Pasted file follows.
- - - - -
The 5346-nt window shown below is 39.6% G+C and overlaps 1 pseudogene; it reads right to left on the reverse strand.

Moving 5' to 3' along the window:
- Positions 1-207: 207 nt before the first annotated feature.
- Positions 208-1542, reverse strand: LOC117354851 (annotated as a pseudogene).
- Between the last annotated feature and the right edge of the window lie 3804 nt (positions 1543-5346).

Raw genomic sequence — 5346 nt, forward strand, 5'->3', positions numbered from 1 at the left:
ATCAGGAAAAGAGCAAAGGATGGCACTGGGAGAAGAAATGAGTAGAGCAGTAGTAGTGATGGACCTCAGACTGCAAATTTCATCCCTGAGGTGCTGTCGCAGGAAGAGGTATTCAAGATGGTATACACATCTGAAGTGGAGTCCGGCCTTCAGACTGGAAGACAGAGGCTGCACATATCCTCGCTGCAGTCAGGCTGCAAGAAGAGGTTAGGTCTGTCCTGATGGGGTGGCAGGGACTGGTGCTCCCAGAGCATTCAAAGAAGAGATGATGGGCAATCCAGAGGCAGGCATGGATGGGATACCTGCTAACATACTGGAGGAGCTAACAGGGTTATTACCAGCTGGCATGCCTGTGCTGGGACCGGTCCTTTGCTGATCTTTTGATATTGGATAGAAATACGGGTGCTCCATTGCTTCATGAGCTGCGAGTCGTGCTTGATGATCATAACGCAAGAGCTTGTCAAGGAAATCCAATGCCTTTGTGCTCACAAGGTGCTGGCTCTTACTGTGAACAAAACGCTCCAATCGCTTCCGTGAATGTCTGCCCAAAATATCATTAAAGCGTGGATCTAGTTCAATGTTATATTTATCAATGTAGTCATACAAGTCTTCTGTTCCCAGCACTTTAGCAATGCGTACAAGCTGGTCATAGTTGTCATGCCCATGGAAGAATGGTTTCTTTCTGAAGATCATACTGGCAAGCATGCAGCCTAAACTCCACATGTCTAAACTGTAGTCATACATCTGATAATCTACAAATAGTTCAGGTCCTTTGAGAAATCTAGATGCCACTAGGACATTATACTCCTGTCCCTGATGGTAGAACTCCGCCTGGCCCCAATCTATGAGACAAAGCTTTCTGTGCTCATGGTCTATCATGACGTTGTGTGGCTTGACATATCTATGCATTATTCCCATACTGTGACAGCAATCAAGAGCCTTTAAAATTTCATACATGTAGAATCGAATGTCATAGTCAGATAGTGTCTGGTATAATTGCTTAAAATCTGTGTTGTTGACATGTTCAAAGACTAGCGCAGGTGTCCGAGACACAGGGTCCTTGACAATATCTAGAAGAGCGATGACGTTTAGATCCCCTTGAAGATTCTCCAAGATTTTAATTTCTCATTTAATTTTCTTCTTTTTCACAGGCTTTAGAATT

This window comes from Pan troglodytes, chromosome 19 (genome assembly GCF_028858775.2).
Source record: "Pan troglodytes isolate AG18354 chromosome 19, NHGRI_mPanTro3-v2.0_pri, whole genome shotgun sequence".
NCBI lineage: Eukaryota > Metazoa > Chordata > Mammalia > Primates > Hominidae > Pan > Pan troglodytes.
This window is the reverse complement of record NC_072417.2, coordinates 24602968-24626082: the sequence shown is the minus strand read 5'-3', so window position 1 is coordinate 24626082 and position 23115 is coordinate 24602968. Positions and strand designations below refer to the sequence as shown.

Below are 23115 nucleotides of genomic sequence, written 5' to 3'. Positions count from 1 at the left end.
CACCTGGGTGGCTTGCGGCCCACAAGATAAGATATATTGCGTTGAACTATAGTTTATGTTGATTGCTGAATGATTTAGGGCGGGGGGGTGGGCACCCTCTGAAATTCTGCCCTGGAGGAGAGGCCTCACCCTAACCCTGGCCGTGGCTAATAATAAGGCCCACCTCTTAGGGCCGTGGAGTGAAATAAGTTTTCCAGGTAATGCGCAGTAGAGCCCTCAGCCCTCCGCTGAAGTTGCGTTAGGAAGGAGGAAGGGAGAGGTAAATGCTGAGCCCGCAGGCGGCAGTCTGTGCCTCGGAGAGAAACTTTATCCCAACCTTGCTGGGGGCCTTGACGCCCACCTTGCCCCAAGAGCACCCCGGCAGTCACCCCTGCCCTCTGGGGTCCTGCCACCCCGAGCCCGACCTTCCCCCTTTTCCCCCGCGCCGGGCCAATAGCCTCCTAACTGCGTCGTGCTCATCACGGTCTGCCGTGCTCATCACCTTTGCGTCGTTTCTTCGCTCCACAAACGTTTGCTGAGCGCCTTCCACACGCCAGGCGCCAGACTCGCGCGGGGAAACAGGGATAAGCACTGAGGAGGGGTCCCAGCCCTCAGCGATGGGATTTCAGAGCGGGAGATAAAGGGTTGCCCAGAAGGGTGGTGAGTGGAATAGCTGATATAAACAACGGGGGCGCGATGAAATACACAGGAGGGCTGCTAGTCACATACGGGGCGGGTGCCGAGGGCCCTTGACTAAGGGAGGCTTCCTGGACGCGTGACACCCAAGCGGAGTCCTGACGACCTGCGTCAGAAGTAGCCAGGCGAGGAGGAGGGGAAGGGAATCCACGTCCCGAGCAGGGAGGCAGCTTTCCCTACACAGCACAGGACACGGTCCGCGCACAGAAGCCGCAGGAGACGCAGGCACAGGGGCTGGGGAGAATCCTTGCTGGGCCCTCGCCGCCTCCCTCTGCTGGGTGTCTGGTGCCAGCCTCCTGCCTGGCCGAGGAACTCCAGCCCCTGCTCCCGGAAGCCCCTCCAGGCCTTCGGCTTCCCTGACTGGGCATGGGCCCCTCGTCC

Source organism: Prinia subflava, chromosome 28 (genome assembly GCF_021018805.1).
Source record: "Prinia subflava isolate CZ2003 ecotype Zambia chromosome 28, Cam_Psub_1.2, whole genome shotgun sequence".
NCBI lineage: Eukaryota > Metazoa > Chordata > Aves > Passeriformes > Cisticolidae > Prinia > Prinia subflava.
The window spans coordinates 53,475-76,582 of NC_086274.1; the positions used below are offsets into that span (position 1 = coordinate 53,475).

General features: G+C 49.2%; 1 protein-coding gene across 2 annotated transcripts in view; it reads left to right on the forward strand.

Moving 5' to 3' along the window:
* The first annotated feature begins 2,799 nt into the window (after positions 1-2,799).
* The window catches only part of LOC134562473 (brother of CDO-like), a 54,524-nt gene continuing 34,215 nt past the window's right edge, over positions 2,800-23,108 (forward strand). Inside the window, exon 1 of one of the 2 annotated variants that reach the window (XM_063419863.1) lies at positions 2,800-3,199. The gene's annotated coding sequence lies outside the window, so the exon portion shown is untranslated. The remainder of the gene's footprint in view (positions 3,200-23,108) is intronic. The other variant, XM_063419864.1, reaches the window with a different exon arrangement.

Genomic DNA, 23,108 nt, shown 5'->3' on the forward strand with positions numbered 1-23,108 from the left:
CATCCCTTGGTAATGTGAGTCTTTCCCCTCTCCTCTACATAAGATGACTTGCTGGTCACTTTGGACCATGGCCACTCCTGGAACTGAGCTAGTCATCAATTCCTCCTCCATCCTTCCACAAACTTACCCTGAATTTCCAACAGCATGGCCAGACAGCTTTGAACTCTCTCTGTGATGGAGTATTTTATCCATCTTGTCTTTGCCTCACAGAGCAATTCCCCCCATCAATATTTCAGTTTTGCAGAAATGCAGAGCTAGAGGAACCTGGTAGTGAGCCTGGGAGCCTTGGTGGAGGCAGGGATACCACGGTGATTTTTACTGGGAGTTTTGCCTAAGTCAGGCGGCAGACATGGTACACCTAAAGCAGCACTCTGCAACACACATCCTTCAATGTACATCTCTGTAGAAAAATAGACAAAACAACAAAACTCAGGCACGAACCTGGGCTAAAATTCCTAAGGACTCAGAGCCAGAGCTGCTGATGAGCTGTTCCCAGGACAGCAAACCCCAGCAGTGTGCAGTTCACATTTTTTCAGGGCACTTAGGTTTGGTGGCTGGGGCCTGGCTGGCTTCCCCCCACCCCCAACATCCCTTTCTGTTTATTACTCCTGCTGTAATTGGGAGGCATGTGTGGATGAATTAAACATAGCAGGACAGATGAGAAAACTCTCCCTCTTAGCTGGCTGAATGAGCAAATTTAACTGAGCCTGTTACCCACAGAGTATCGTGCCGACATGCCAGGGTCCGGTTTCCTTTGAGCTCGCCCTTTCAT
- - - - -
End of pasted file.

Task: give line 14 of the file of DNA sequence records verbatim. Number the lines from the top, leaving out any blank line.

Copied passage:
Source organism: Prinia subflava, chromosome 28 (genome assembly GCF_021018805.1).